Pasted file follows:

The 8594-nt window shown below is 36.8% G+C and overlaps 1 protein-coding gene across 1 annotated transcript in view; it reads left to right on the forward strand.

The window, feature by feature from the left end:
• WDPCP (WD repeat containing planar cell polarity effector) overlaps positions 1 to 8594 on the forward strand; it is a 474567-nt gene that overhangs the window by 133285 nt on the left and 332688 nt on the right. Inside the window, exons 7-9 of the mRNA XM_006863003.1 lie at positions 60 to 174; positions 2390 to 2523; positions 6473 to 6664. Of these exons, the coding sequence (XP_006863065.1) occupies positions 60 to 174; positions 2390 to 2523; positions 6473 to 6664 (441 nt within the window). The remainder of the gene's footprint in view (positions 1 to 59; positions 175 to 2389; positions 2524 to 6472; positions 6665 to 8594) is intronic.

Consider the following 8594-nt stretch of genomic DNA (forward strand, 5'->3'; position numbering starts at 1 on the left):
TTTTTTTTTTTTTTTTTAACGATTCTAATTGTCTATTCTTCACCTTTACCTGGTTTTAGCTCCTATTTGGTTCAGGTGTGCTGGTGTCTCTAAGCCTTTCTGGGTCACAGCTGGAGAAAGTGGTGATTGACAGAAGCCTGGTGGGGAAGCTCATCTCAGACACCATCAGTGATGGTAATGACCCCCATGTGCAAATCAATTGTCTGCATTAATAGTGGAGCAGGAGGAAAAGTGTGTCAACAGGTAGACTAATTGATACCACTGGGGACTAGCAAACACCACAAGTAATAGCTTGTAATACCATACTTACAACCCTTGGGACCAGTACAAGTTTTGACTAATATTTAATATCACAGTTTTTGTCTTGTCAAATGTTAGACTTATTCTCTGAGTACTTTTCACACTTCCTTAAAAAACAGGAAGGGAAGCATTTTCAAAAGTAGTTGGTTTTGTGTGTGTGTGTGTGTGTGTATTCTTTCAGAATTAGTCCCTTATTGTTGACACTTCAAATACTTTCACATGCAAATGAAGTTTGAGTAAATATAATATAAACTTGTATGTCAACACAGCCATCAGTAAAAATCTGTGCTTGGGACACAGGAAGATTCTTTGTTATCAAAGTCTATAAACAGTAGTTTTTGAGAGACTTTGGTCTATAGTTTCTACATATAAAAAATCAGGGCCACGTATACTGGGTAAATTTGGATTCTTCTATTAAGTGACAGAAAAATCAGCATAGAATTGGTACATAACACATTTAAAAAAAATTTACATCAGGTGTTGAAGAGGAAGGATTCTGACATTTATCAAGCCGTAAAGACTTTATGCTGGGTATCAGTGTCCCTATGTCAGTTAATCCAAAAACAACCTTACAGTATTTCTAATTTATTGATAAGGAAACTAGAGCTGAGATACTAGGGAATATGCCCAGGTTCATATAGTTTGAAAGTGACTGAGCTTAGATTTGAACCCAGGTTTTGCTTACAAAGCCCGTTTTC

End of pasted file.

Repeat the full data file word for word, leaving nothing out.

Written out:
The 8594-nt window shown below is 36.8% G+C and overlaps 1 protein-coding gene across 1 annotated transcript in view; it reads left to right on the forward strand.

The window, feature by feature from the left end:
• WDPCP (WD repeat containing planar cell polarity effector) overlaps positions 1 to 8594 on the forward strand; it is a 474567-nt gene that overhangs the window by 133285 nt on the left and 332688 nt on the right. Inside the window, exons 7-9 of the mRNA XM_006863003.1 lie at positions 60 to 174; positions 2390 to 2523; positions 6473 to 6664. Of these exons, the coding sequence (XP_006863065.1) occupies positions 60 to 174; positions 2390 to 2523; positions 6473 to 6664 (441 nt within the window). The remainder of the gene's footprint in view (positions 1 to 59; positions 175 to 2389; positions 2524 to 6472; positions 6665 to 8594) is intronic.

Consider the following 8594-nt stretch of genomic DNA (forward strand, 5'->3'; position numbering starts at 1 on the left):
TTTTTTTTTTTTTTTTTAACGATTCTAATTGTCTATTCTTCACCTTTACCTGGTTTTAGCTCCTATTTGGTTCAGGTGTGCTGGTGTCTCTAAGCCTTTCTGGGTCACAGCTGGAGAAAGTGGTGATTGACAGAAGCCTGGTGGGGAAGCTCATCTCAGACACCATCAGTGATGGTAATGACCCCCATGTGCAAATCAATTGTCTGCATTAATAGTGGAGCAGGAGGAAAAGTGTGTCAACAGGTAGACTAATTGATACCACTGGGGACTAGCAAACACCACAAGTAATAGCTTGTAATACCATACTTACAACCCTTGGGACCAGTACAAGTTTTGACTAATATTTAATATCACAGTTTTTGTCTTGTCAAATGTTAGACTTATTCTCTGAGTACTTTTCACACTTCCTTAAAAAACAGGAAGGGAAGCATTTTCAAAAGTAGTTGGTTTTGTGTGTGTGTGTGTGTGTGTATTCTTTCAGAATTAGTCCCTTATTGTTGACACTTCAAATACTTTCACATGCAAATGAAGTTTGAGTAAATATAATATAAACTTGTATGTCAACACAGCCATCAGTAAAAATCTGTGCTTGGGACACAGGAAGATTCTTTGTTATCAAAGTCTATAAACAGTAGTTTTTGAGAGACTTTGGTCTATAGTTTCTACATATAAAAAATCAGGGCCACGTATACTGGGTAAATTTGGATTCTTCTATTAAGTGACAGAAAAATCAGCATAGAATTGGTACATAACACATTTAAAAAAAATTTACATCAGGTGTTGAAGAGGAAGGATTCTGACATTTATCAAGCCGTAAAGACTTTATGCTGGGTATCAGTGTCCCTATGTCAGTTAATCCAAAAACAACCTTACAGTATTTCTAATTTATTGATAAGGAAACTAGAGCTGAGATACTAGGGAATATGCCCAGGTTCATATAGTTTGAAAGTGACTGAGCTTAGATTTGAACCCAGGTTTTGCTTACAAAGCCCGTTTTC